That's not to say you shouldn't contact admissions tutors if you have unusual circumstances, or are a non-traditional applicant. However, I wouldn't consider this networking in the same way you would for a job. Equally, I wouldn't advocate reaching out to an employer and telling them about your mitigating circumstances, where as this can be totally appropriate when applying to uni. They're just very different application processes with different norms.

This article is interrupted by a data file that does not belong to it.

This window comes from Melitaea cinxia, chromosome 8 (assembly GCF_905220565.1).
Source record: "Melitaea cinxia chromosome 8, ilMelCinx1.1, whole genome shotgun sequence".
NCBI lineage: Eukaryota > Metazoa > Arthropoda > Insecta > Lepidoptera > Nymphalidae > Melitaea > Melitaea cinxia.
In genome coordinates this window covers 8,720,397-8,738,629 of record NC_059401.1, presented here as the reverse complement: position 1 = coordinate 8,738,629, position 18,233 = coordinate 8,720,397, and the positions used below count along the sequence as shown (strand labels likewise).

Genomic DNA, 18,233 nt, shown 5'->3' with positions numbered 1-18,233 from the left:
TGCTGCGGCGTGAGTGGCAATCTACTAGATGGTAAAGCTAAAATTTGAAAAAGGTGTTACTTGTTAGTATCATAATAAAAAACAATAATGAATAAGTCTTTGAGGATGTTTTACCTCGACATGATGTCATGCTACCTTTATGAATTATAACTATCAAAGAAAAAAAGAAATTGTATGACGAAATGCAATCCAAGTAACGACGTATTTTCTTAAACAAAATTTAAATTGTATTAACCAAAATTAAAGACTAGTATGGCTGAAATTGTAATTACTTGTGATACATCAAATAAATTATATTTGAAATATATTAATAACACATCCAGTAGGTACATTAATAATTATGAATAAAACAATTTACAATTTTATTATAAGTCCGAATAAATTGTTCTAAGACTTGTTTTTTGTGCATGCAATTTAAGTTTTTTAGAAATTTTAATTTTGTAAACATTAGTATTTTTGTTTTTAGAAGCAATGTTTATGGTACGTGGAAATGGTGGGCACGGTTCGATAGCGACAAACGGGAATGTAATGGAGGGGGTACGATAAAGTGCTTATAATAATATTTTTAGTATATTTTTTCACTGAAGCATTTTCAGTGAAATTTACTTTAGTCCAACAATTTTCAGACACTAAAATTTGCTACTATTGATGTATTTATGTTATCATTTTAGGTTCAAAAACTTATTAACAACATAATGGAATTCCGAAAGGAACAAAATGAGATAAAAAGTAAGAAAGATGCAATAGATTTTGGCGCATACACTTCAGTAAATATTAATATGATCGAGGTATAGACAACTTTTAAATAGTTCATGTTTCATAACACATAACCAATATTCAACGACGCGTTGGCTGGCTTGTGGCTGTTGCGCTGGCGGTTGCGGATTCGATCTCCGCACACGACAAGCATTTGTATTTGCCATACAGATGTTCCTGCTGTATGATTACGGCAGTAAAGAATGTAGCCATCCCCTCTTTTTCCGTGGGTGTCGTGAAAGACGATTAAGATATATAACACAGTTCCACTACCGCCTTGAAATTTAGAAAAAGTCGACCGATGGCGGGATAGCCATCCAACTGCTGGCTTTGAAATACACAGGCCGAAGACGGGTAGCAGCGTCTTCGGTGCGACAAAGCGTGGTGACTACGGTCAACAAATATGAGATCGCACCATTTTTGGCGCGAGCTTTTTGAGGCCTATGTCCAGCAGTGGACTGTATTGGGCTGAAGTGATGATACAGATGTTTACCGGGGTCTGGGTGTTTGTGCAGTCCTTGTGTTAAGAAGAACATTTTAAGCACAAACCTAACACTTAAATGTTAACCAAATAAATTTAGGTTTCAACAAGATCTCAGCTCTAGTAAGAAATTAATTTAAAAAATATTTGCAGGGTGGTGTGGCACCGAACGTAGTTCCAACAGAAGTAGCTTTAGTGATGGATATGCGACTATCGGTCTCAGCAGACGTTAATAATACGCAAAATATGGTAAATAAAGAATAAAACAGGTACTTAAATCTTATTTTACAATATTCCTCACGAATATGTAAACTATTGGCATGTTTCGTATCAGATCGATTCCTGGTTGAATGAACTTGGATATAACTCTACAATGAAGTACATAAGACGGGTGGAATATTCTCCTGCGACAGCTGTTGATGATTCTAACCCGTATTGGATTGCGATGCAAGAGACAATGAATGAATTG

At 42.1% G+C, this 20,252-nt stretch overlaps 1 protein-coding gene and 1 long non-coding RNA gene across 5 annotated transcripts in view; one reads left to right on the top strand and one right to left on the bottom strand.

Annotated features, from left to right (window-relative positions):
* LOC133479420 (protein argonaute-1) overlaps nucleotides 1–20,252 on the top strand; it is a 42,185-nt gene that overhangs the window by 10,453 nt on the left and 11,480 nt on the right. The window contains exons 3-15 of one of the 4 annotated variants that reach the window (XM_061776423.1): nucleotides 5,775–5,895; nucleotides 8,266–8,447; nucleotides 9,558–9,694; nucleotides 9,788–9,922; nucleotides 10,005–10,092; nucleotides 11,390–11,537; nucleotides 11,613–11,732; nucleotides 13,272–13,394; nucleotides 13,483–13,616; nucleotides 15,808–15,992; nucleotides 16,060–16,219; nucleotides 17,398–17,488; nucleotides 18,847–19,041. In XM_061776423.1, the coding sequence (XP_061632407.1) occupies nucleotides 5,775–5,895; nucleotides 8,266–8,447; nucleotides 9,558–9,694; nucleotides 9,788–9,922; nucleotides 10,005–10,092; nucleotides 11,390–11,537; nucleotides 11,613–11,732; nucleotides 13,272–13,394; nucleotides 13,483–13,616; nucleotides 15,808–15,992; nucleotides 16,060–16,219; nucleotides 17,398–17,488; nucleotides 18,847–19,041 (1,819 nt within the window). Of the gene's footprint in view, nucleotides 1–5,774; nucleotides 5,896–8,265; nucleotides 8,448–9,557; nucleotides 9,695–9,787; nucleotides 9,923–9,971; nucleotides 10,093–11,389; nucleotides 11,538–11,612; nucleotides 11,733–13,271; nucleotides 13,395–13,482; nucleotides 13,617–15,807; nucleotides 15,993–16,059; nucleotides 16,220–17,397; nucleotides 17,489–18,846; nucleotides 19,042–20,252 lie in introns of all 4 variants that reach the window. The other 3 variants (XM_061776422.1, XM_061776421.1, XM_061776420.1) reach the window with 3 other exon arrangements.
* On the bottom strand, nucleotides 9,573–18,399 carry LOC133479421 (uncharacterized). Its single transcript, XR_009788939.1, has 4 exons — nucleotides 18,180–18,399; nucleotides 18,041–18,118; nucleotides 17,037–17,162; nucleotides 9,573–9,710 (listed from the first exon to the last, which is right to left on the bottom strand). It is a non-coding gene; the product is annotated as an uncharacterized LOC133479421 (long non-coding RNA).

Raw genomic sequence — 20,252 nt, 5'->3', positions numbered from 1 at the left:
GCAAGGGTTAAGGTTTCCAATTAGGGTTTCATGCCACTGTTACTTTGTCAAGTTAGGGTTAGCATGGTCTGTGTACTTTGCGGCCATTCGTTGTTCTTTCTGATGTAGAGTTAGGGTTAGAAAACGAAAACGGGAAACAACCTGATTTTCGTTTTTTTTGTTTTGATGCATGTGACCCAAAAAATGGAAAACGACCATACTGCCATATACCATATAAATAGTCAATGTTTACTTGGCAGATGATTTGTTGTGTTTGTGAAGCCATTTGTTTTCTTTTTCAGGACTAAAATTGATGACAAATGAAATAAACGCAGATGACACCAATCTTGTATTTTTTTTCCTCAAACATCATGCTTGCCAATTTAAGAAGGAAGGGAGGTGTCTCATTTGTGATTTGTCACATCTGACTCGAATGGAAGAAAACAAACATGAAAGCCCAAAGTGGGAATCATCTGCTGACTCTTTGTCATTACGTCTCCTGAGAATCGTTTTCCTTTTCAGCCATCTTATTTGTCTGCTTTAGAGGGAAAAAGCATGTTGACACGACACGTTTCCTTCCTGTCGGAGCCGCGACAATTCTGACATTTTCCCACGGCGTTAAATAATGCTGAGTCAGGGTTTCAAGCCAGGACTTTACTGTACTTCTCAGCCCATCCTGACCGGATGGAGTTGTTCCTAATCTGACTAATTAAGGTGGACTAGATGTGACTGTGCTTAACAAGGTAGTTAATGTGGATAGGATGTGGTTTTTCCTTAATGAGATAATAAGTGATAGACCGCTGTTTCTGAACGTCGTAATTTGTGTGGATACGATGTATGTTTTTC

I also don't think private school applicants are advantaged by directly knowing admissions tutors. They are advantaged by going to schools that will usually give them excellent advice about the UCAS process and admissions, and have supportive parents who have been to uni and can guide them- that can go a surprisingly long way compared to the most disadvantaged applicants. They also come from a culture where applying to top universities is seen as totally normal and not intimidating, which again helps a lot.
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    I accidentally voted yes before reading what the thread was about. Can a mod or someone change my vote to no?